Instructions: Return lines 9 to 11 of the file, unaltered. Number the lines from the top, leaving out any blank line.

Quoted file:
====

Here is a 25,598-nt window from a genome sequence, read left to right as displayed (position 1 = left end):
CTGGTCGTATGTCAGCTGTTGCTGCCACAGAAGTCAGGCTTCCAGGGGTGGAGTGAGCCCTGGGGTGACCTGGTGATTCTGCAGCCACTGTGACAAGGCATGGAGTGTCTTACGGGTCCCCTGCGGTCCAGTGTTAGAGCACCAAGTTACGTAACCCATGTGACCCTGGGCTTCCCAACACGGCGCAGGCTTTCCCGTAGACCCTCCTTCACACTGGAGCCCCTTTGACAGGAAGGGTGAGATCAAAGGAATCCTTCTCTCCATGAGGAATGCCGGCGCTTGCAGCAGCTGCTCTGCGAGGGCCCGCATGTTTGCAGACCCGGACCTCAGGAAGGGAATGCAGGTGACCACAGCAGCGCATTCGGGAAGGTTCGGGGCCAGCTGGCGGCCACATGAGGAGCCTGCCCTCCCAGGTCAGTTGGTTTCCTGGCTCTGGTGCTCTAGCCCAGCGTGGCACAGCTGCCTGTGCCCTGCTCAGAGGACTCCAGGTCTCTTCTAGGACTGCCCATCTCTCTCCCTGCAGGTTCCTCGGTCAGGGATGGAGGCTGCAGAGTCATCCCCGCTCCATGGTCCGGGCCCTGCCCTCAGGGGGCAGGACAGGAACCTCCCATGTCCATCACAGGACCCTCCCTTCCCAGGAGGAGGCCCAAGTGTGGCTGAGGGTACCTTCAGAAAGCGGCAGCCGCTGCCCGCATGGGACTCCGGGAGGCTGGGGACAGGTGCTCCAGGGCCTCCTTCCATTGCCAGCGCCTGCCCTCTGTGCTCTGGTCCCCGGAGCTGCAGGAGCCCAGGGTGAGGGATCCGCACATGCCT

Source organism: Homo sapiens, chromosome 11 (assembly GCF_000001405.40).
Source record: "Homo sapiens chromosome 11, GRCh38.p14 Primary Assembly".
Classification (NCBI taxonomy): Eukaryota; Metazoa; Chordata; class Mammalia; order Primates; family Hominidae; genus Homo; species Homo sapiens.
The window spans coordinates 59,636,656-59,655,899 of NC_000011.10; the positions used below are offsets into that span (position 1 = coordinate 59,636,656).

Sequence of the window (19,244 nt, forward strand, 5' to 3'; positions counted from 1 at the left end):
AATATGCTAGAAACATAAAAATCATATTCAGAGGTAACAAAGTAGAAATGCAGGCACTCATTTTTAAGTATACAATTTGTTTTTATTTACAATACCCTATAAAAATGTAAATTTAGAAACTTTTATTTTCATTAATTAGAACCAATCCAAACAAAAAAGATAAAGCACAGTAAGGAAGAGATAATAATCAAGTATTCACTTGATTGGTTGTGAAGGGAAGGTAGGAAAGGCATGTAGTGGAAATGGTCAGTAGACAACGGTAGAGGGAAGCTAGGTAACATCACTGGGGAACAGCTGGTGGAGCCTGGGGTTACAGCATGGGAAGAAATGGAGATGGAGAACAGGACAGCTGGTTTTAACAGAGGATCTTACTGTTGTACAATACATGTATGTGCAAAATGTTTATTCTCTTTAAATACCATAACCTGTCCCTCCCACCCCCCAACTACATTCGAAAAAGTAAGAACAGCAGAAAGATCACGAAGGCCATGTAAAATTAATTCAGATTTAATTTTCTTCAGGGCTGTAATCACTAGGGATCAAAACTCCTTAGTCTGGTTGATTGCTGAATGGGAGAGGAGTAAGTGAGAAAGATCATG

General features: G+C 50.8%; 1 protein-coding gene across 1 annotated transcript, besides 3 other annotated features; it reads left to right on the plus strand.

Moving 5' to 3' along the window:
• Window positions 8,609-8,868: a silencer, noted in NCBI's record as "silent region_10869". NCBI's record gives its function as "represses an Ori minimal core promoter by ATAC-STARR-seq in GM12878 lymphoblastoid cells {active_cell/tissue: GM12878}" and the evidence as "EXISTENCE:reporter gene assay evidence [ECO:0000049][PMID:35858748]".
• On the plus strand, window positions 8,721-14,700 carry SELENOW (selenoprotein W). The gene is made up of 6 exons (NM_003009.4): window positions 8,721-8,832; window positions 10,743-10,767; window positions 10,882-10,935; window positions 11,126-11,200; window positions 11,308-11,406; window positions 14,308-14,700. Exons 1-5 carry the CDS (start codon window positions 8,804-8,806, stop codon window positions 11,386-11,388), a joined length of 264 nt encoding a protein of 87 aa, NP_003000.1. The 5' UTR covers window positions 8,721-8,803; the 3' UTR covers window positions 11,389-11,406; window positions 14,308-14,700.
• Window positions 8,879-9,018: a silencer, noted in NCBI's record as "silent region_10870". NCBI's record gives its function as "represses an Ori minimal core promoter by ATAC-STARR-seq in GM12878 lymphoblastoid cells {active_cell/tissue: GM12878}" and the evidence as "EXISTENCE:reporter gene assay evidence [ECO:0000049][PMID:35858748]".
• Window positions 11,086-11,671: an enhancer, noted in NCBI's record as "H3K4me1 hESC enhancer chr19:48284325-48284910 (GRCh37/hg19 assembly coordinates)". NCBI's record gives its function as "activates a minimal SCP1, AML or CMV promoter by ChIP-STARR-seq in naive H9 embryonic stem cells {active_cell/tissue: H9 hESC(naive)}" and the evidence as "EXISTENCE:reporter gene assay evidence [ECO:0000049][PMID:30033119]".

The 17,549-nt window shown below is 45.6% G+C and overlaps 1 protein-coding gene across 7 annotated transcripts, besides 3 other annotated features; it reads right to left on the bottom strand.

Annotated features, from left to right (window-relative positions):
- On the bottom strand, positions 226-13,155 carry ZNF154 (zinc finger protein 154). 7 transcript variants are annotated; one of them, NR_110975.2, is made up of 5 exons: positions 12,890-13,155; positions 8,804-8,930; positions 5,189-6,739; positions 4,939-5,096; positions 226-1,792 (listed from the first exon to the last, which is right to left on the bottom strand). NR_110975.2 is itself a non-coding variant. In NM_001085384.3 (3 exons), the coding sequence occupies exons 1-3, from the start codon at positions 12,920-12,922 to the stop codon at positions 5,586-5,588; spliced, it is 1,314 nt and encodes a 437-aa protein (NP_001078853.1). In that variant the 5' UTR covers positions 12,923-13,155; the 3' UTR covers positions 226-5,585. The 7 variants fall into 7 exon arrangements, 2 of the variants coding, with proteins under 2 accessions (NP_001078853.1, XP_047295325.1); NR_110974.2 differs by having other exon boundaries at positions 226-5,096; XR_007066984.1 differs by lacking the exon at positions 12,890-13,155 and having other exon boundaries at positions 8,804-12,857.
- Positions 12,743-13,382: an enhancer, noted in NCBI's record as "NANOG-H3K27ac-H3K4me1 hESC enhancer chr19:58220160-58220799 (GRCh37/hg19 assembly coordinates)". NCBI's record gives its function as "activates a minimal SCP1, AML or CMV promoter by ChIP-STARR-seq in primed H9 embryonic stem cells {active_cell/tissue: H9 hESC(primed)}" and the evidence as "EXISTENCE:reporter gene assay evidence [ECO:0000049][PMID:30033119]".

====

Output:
General features: G+C 50.8%; 1 protein-coding gene across 1 annotated transcript, besides 3 other annotated features; it reads left to right on the plus strand.

Moving 5' to 3' along the window:
• Window positions 8,609-8,868: a silencer, noted in NCBI's record as "silent region_10869". NCBI's record gives its function as "represses an Ori minimal core promoter by ATAC-STARR-seq in GM12878 lymphoblastoid cells {active_cell/tissue: GM12878}" and the evidence as "EXISTENCE:reporter gene assay evidence [ECO:0000049][PMID:35858748]".